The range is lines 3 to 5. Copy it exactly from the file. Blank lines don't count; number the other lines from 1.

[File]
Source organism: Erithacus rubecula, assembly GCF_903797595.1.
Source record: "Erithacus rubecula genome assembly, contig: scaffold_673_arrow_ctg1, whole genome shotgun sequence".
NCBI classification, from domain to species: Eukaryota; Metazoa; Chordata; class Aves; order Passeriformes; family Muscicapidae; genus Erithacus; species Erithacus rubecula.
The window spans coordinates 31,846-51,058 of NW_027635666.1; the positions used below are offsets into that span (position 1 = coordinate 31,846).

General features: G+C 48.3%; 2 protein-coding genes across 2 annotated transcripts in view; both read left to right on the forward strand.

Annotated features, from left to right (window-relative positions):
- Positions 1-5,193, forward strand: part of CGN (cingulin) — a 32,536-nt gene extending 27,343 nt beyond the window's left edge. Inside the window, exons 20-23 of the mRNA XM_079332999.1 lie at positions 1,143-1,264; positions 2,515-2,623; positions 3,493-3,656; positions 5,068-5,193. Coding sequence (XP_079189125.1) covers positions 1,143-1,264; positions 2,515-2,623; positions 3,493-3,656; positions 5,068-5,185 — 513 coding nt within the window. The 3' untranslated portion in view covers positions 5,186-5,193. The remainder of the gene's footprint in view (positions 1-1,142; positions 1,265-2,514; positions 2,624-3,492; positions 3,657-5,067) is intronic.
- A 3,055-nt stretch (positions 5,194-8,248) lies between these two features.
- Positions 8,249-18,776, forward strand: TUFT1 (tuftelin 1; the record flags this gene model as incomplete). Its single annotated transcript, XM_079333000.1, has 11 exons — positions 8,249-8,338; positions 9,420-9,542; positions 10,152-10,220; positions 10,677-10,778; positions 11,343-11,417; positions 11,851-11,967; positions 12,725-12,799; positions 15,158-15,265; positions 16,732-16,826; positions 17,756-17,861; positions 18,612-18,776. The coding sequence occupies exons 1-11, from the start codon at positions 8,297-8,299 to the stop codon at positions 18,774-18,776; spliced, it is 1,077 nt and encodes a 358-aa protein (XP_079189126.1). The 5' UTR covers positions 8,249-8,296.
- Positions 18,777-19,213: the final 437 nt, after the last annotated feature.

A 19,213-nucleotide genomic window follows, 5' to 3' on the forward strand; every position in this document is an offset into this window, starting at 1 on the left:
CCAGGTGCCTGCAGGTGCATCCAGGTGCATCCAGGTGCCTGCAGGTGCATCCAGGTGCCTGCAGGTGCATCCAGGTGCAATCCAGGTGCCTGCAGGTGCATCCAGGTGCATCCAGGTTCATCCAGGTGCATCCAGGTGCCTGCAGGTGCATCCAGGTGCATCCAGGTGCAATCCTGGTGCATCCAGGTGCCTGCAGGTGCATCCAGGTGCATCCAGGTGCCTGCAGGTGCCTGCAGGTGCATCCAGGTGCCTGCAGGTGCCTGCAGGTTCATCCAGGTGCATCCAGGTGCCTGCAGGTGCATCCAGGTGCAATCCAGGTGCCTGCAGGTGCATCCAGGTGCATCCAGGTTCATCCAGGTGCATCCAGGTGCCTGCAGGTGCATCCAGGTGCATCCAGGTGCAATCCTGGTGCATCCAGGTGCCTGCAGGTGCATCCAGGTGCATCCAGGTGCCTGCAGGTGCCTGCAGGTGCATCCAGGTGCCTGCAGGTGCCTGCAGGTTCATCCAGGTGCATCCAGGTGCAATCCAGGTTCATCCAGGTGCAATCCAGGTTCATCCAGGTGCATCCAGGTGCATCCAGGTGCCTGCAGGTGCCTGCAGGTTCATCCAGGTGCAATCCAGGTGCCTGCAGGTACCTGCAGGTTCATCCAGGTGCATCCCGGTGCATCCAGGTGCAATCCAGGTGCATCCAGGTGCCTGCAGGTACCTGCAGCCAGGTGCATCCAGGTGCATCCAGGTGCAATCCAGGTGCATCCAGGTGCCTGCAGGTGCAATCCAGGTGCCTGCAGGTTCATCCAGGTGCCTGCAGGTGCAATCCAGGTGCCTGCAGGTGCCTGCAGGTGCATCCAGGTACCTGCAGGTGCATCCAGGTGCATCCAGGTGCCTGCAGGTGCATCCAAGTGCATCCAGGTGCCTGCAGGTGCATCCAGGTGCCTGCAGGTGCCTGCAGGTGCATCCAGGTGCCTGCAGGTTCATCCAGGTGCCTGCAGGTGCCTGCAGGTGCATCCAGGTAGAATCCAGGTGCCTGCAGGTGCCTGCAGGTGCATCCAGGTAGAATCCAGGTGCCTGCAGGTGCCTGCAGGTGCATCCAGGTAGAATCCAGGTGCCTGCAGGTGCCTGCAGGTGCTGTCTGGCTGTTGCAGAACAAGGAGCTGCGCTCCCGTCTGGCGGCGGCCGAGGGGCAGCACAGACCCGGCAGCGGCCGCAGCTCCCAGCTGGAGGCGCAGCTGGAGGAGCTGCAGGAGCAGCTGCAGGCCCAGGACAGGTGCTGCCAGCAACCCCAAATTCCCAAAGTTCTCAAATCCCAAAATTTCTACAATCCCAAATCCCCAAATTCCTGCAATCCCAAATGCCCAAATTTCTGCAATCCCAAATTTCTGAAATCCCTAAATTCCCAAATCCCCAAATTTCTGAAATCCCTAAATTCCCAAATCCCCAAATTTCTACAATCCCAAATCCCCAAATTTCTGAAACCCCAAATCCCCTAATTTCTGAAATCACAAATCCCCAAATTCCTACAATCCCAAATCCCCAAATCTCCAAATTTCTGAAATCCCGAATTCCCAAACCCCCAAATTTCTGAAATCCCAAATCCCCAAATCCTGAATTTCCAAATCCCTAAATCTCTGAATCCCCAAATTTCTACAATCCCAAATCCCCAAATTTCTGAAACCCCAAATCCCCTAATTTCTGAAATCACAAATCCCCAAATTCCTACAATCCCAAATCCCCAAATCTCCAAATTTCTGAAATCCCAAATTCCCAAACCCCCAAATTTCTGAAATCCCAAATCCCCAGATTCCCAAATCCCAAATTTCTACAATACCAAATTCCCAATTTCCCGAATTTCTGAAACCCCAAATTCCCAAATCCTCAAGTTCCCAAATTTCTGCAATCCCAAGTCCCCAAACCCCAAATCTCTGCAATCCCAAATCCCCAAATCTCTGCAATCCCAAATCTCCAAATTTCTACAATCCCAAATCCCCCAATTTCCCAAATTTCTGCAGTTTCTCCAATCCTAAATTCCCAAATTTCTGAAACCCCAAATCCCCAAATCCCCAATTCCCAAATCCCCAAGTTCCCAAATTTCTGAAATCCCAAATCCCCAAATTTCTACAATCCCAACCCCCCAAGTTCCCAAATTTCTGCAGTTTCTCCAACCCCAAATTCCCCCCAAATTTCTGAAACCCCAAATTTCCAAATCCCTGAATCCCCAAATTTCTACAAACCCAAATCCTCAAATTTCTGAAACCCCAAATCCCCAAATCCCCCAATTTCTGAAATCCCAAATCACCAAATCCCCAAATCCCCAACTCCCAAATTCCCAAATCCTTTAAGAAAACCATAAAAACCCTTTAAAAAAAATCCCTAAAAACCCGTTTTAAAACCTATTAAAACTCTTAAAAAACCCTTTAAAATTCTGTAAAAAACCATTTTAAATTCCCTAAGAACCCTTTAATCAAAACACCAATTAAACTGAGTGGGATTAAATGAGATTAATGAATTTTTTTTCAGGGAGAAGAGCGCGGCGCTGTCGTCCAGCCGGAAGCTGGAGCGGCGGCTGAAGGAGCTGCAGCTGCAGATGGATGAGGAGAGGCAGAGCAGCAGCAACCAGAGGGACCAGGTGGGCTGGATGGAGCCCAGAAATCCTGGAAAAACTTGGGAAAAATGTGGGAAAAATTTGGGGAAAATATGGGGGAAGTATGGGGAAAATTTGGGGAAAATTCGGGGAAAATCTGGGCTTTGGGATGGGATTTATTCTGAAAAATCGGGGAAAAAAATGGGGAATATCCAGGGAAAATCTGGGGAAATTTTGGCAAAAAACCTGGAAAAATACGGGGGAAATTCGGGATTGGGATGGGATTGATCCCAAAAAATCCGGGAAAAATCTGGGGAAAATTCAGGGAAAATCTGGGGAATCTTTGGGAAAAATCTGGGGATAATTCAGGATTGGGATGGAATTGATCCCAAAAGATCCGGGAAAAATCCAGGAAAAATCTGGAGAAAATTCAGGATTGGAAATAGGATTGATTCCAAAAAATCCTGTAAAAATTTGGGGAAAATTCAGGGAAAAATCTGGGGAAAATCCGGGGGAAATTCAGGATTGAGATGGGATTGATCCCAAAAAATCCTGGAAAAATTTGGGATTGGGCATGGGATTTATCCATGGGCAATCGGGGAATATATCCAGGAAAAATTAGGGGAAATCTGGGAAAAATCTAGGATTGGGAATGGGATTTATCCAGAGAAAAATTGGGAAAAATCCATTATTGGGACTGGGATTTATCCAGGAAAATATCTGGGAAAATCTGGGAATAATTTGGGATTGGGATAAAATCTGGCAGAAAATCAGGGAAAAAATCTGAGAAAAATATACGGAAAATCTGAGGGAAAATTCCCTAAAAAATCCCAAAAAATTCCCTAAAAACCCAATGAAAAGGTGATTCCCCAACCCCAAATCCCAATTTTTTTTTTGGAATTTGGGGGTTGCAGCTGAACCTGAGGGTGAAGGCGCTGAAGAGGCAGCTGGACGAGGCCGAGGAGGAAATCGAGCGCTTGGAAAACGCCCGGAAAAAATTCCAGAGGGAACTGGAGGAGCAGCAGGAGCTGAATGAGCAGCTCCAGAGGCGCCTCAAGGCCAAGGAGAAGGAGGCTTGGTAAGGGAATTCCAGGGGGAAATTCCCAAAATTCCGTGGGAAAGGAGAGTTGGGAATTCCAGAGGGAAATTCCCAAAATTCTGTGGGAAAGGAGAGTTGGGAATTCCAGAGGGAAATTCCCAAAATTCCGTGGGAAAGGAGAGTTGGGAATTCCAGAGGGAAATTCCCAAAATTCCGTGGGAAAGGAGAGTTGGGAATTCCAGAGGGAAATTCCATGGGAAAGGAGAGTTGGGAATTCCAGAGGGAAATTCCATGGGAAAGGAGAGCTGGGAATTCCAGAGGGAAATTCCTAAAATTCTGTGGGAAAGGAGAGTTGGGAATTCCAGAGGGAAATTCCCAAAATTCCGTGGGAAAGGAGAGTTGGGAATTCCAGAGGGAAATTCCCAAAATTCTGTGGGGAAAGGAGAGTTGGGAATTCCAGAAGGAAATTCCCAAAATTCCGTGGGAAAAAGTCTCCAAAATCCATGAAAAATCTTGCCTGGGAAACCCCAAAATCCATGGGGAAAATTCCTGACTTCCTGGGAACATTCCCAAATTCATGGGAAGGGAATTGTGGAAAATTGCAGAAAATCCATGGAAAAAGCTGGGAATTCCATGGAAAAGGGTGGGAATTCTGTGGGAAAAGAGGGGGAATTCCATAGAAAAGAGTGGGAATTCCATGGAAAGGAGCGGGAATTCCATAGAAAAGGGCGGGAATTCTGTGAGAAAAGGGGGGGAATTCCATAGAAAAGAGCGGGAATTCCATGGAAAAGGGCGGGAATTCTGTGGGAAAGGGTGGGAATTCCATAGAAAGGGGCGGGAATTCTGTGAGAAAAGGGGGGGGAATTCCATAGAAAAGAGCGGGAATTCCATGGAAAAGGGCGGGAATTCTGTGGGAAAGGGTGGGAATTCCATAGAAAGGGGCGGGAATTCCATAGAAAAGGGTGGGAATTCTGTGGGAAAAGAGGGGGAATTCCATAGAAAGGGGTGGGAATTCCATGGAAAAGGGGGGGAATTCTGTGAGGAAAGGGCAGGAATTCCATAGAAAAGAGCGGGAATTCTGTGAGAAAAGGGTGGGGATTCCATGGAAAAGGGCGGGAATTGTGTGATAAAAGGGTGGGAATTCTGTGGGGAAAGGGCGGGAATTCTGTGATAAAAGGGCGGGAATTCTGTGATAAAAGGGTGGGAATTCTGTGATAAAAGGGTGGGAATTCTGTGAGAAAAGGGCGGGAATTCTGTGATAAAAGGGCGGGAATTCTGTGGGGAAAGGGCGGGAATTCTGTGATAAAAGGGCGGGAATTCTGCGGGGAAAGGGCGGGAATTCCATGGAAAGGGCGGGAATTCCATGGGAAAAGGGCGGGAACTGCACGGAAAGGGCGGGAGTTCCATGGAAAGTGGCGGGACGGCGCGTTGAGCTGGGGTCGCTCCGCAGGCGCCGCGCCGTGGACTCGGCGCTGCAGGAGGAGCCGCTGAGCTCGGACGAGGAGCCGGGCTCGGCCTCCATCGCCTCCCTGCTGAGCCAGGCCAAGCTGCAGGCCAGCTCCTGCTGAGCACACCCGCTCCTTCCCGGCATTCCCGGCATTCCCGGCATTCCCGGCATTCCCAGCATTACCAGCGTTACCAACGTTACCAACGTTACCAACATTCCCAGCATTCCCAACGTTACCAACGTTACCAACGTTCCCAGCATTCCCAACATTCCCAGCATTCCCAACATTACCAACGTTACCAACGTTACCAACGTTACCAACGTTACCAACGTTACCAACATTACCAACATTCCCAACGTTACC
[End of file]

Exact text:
NCBI classification, from domain to species: Eukaryota; Metazoa; Chordata; class Aves; order Passeriformes; family Muscicapidae; genus Erithacus; species Erithacus rubecula.
The window spans coordinates 31,846-51,058 of NW_027635666.1; the positions used below are offsets into that span (position 1 = coordinate 31,846).

General features: G+C 48.3%; 2 protein-coding genes across 2 annotated transcripts in view; both read left to right on the forward strand.